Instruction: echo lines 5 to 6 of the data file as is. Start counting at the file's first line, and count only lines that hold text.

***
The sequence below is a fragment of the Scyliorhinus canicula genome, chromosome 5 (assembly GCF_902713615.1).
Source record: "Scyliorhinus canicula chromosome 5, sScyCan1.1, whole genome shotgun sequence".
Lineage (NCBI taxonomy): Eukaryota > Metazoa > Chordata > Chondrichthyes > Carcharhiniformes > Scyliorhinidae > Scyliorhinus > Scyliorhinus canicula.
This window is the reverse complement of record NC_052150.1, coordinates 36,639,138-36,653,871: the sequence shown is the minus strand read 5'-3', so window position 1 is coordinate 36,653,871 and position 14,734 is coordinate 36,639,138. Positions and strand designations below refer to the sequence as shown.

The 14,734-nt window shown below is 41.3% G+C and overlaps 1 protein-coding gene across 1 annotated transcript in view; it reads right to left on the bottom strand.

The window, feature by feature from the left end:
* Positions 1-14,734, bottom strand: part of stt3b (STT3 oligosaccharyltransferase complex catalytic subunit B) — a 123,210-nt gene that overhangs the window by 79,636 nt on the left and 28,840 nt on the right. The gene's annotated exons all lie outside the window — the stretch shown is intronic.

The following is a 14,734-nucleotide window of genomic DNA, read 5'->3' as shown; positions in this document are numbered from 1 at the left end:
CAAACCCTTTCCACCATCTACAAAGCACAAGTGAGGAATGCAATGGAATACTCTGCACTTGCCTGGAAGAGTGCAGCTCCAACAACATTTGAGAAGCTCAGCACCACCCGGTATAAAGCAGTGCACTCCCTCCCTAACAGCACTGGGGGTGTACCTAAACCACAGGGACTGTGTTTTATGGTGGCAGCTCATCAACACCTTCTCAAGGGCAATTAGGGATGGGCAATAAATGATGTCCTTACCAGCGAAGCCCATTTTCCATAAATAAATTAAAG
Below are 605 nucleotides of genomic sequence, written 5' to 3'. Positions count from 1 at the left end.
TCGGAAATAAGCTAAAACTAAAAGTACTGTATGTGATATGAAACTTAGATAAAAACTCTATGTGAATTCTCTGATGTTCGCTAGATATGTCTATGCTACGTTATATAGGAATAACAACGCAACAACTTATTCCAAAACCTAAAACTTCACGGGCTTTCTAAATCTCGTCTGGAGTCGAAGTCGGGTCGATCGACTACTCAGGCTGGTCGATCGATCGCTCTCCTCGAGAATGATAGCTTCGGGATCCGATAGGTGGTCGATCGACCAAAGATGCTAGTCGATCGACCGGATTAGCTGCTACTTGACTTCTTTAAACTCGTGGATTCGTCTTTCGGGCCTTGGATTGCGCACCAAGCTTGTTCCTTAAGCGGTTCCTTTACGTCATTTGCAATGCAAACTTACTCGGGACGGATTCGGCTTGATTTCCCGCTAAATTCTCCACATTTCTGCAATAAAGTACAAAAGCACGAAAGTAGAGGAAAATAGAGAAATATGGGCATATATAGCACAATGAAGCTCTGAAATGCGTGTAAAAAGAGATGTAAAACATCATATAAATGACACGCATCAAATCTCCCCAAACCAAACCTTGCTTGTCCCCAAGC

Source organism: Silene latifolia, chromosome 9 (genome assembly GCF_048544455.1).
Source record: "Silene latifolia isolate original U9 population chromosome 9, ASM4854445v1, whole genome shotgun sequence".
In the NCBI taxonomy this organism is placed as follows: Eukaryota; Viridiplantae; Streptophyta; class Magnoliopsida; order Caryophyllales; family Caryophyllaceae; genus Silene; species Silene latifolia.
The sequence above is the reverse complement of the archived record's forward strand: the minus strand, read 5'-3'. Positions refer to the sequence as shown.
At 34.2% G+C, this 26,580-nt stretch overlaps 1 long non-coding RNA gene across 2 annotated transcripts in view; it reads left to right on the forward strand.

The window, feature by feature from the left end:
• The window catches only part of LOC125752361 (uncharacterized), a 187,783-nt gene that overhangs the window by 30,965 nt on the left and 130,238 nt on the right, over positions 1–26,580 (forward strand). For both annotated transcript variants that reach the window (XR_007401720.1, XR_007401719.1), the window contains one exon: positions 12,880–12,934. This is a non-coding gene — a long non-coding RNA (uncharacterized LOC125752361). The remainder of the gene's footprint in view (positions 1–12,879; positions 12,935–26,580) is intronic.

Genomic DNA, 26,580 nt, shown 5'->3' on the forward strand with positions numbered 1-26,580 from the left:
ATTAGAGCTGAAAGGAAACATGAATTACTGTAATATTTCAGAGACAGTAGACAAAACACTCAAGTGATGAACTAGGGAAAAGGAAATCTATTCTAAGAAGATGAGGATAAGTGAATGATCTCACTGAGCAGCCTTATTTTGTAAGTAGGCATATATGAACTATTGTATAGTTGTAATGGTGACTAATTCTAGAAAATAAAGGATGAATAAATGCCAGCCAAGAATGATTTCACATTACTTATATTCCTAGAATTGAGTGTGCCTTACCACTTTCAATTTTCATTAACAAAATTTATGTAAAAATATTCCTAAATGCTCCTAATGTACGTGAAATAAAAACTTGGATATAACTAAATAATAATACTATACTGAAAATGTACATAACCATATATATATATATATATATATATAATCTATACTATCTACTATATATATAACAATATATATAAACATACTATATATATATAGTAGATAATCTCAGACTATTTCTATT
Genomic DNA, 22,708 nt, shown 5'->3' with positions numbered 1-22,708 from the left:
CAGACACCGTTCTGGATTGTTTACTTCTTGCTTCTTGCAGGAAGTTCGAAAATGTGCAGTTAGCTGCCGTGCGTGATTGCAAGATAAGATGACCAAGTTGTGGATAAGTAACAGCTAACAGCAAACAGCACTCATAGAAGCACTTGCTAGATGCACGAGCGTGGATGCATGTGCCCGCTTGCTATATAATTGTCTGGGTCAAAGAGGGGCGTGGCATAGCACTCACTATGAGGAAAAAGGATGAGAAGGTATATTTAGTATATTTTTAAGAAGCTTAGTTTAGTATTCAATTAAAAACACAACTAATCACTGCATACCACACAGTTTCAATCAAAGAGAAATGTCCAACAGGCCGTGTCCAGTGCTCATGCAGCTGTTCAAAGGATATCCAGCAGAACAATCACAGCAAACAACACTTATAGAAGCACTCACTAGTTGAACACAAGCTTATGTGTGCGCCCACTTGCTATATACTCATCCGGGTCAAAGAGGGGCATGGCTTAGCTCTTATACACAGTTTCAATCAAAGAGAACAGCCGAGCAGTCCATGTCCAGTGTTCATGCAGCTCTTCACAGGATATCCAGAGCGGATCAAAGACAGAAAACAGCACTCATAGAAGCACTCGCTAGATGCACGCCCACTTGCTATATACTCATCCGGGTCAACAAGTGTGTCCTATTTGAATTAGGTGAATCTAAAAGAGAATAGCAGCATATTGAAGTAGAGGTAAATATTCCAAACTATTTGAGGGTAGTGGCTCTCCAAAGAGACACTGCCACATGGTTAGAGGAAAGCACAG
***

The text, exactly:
The 14,734-nt window shown below is 41.3% G+C and overlaps 1 protein-coding gene across 1 annotated transcript in view; it reads right to left on the bottom strand.

The window, feature by feature from the left end: